Commercial property tax bills have soared 30% since 2014

Assessments rose 6.5% a year under De Blasio administration
January 13, 2017 08:30AM

Commercial property tax bills have skyrocketed under the De Blasio administration — with the average bill jumping 29.3 percent since 2014.

Driven by increases in property value assessments, the average tax bill is set to hit $111,023 in fiscal 2017, up from $85,841 in fiscal 2013, the last year under former Mayor Michael Bloomberg.

A spokeswoman for Mayor Bill de Blasio told the Wall Street Journal, “The property tax rate has not increased since Mayor de Blasio took office, and the mayor has been very clear he has no plans to change it.”

In fact, the city’s overall tax rate has remained flat at 12.283 percent under the current administration, and commercial property owners will face a property tax rate of 10.574 percent in fiscal 2017 — higher than 2013’s 10.288 percent but lower than last year’s 10.656 percent.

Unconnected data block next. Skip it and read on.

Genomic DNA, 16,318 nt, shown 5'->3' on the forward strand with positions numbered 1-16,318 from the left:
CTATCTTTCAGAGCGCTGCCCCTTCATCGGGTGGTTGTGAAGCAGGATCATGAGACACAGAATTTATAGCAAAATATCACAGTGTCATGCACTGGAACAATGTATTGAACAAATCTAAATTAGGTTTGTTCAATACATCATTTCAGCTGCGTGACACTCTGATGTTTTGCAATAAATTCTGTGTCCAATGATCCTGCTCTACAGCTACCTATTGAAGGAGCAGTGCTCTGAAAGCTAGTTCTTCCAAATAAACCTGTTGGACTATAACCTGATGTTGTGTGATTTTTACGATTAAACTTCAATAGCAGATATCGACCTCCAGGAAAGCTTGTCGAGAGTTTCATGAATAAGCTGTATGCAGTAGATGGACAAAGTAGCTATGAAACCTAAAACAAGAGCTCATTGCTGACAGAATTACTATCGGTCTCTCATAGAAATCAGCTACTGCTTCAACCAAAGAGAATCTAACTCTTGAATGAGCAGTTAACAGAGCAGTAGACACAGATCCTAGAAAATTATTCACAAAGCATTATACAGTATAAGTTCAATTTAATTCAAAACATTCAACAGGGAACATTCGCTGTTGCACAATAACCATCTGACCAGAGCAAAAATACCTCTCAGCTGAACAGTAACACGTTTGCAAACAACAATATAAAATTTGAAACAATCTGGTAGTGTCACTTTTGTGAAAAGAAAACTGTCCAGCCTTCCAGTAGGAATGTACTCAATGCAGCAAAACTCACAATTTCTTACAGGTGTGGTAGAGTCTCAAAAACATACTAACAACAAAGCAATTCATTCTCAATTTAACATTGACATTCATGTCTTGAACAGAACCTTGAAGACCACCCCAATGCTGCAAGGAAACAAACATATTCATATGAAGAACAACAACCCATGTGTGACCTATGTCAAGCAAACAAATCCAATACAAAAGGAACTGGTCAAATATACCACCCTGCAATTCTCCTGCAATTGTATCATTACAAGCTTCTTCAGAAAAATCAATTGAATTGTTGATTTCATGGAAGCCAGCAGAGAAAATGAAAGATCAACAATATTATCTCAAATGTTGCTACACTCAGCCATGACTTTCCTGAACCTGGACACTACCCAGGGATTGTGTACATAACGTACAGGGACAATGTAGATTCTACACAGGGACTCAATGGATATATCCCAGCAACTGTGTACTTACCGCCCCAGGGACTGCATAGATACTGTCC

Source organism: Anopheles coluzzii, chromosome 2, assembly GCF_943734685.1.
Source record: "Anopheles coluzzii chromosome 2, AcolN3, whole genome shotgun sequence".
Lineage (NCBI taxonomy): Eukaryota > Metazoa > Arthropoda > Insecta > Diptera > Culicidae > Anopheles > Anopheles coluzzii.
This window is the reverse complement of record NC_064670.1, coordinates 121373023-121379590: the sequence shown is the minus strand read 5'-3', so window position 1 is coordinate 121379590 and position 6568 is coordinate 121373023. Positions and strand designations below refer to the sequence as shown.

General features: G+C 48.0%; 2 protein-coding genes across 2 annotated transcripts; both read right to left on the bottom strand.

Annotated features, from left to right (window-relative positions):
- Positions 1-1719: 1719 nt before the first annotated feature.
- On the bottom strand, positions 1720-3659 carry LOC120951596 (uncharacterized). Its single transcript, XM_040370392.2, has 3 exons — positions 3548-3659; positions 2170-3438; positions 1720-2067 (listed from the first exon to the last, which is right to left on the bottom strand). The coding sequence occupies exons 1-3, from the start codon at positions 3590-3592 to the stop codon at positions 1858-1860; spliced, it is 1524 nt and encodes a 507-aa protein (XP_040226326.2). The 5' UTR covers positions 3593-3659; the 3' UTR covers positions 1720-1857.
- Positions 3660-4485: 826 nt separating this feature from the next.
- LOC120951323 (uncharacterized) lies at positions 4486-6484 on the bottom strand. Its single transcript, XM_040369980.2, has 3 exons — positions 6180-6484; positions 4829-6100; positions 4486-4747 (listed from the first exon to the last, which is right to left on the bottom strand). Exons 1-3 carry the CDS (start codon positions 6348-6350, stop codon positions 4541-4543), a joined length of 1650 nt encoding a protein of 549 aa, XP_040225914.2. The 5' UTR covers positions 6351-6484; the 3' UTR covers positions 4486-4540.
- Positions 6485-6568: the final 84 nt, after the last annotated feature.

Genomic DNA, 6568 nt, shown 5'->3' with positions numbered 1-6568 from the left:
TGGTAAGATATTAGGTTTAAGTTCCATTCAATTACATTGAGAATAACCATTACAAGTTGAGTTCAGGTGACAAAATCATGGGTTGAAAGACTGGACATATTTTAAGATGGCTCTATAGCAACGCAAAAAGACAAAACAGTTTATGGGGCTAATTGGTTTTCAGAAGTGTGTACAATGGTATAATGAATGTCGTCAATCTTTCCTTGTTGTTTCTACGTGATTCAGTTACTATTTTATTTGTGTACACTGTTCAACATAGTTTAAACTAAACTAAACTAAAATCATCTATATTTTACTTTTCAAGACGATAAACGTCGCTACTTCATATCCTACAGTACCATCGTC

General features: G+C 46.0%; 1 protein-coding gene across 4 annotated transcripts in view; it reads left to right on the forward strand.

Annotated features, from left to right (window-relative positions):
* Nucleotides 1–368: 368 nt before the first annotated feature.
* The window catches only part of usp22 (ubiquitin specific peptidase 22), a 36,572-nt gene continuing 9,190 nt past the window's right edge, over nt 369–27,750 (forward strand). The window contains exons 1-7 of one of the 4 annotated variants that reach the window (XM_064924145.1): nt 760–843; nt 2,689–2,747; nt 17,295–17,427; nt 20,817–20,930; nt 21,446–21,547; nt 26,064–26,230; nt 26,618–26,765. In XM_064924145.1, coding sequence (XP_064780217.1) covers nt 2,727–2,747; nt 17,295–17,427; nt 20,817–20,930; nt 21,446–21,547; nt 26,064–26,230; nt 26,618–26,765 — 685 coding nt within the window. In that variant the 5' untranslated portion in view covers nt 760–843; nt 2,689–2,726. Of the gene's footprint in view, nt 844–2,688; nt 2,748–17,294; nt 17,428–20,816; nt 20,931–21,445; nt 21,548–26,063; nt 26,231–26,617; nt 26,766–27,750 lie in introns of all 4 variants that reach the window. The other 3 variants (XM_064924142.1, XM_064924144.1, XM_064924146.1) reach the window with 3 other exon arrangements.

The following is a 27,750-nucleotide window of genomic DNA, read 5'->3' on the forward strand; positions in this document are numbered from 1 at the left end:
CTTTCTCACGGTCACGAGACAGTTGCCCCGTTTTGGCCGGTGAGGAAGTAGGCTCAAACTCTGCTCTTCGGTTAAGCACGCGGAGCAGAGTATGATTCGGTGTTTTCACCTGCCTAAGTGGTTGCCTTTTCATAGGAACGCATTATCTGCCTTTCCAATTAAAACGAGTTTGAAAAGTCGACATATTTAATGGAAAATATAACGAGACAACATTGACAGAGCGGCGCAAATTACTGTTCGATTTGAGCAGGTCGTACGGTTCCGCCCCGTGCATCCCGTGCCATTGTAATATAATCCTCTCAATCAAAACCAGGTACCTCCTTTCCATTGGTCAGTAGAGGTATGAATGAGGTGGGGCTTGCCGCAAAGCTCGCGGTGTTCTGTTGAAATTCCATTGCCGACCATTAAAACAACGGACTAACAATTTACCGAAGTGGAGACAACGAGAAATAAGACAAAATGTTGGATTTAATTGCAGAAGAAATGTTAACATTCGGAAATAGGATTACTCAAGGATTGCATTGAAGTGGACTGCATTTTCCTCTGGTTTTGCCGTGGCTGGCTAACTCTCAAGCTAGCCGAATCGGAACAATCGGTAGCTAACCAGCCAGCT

But rising assessments have driven tax bills higher. The total market value of taxable property topped $1 trillion in fiscal 2016.

Between fiscal years 2013 and 2017, assessed values increased at an average rate of 6.5 percent a year, city data show, compared to the 6 percent annual increase between 2002 and 2013.

As a result, the average tax bill for large rental properties jumped to $4,128 from $3,269 between 2013 and 2017, while tax bills for co-ops and condos rose to $7,644 from $6,086, according to the watchdog group Citizens Budget Commission. Meanwhile, commercial property owners pay the lion’s share of city property taxes, according to CBC’s vice president Maria Doulis. “Those costs are then passed down to businesses and consumers,” she said. [WSJ] – E.B. Solomont